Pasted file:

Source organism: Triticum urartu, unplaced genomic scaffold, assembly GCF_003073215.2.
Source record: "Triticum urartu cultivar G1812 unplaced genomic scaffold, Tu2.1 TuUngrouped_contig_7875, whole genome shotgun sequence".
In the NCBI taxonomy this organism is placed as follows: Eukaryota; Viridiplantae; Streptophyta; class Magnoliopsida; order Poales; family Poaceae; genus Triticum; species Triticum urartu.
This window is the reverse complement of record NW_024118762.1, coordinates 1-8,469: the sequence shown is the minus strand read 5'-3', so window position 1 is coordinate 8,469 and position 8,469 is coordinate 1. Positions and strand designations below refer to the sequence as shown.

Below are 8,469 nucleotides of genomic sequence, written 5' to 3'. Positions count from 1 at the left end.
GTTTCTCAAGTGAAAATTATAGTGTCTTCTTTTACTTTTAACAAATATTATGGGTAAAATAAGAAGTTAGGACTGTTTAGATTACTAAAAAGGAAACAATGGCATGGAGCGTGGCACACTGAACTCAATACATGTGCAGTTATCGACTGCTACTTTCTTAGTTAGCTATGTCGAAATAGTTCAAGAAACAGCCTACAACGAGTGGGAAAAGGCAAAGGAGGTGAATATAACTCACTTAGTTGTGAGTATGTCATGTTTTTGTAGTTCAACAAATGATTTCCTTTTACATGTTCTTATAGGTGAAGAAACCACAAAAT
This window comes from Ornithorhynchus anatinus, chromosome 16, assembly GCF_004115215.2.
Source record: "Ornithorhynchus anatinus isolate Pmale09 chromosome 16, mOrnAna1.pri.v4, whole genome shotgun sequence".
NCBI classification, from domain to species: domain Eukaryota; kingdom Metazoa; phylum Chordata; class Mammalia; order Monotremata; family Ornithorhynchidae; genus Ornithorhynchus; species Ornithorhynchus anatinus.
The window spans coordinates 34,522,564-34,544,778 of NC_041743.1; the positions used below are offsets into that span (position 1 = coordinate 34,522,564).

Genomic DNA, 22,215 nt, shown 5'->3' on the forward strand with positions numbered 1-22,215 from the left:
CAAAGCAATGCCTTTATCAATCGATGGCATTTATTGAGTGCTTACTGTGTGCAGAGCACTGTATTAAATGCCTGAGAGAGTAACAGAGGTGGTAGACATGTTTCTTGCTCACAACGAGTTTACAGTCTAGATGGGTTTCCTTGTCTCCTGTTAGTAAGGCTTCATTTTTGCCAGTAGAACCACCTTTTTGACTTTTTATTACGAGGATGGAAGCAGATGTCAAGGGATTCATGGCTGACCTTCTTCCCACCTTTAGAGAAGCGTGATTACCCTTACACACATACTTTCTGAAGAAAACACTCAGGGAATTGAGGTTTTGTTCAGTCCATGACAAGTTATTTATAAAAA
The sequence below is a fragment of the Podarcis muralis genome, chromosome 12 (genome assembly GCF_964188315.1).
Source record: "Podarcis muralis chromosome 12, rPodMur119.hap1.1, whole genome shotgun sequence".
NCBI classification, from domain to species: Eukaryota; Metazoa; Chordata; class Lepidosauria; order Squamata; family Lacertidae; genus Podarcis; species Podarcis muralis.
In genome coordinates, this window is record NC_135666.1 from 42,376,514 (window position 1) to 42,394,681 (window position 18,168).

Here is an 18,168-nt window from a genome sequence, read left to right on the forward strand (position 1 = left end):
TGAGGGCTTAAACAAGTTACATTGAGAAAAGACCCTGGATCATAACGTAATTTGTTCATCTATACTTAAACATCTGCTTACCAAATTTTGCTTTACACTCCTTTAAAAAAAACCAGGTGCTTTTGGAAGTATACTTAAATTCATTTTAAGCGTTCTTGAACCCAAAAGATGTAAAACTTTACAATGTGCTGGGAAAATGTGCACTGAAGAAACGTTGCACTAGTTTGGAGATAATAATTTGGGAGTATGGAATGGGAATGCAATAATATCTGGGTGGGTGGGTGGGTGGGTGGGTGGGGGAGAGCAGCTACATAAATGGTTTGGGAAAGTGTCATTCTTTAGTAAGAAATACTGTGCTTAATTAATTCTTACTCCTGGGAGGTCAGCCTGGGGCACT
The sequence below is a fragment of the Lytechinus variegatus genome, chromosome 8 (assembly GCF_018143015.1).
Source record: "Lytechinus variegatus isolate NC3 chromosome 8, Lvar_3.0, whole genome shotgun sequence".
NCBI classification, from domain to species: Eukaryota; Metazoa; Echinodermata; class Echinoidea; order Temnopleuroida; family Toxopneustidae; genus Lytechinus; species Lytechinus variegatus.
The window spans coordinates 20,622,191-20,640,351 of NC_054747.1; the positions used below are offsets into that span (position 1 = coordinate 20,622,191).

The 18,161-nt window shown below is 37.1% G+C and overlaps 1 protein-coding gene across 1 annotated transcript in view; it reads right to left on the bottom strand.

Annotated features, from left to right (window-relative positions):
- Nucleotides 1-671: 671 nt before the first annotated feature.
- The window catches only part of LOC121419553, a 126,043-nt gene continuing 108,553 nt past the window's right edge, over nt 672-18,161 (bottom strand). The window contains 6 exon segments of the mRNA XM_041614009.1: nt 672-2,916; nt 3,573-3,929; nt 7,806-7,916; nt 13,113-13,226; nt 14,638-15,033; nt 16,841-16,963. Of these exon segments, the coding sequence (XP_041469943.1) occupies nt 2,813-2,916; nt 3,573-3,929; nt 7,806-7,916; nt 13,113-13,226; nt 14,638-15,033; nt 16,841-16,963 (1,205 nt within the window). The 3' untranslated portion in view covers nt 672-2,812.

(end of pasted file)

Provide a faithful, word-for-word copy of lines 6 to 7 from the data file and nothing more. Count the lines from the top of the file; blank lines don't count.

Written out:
GTTTCTCAAGTGAAAATTATAGTGTCTTCTTTTACTTTTAACAAATATTATGGGTAAAATAAGAAGTTAGGACTGTTTAGATTACTAAAAAGGAAACAATGGCATGGAGCGTGGCACACTGAACTCAATACATGTGCAGTTATCGACTGCTACTTTCTTAGTTAGCTATGTCGAAATAGTTCAAGAAACAGCCTACAACGAGTGGGAAAAGGCAAAGGAGGTGAATATAACTCACTTAGTTGTGAGTATGTCATGTTTTTGTAGTTCAACAAATGATTTCCTTTTACATGTTCTTATAGGTGAAGAAACCACAAAAT
This window comes from Ornithorhynchus anatinus, chromosome 16, assembly GCF_004115215.2.